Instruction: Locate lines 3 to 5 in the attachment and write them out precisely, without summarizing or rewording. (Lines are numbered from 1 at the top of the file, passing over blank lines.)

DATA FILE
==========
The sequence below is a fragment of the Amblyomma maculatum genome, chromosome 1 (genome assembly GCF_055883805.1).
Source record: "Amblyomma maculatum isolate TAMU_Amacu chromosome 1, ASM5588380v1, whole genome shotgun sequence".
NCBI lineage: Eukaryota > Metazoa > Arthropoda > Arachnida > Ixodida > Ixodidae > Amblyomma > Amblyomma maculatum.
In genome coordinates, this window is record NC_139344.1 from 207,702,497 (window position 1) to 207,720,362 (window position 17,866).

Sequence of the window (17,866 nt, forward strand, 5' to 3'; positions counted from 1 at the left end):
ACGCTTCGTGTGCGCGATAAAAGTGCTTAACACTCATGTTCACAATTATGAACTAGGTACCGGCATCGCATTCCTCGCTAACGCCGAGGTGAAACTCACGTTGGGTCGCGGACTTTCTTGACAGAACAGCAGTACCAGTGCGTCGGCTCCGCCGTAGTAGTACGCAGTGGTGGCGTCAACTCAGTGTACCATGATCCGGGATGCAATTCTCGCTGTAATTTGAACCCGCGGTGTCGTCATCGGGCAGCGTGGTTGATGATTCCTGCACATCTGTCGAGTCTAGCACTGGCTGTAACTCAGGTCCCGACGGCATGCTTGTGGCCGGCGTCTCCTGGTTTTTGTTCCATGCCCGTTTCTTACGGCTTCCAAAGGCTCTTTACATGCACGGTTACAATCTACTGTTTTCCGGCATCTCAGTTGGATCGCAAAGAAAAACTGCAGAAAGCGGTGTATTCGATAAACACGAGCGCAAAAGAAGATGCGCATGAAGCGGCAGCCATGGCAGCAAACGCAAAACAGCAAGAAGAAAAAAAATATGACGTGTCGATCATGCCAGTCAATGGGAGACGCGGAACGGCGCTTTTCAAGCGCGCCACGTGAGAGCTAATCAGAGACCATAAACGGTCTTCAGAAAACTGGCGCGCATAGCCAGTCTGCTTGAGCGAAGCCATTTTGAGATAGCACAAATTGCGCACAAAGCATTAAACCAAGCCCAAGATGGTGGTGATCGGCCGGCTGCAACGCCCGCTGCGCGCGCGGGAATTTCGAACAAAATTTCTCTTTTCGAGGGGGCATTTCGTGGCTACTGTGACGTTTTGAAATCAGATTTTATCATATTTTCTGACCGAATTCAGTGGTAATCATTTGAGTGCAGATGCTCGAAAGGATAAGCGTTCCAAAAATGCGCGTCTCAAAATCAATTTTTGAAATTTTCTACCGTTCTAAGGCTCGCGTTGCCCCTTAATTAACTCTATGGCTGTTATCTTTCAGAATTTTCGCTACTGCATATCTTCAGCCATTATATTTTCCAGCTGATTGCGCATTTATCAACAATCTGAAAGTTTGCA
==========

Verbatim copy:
NCBI lineage: Eukaryota > Metazoa > Arthropoda > Arachnida > Ixodida > Ixodidae > Amblyomma > Amblyomma maculatum.
In genome coordinates, this window is record NC_139344.1 from 207,702,497 (window position 1) to 207,720,362 (window position 17,866).

Sequence of the window (17,866 nt, forward strand, 5' to 3'; positions counted from 1 at the left end):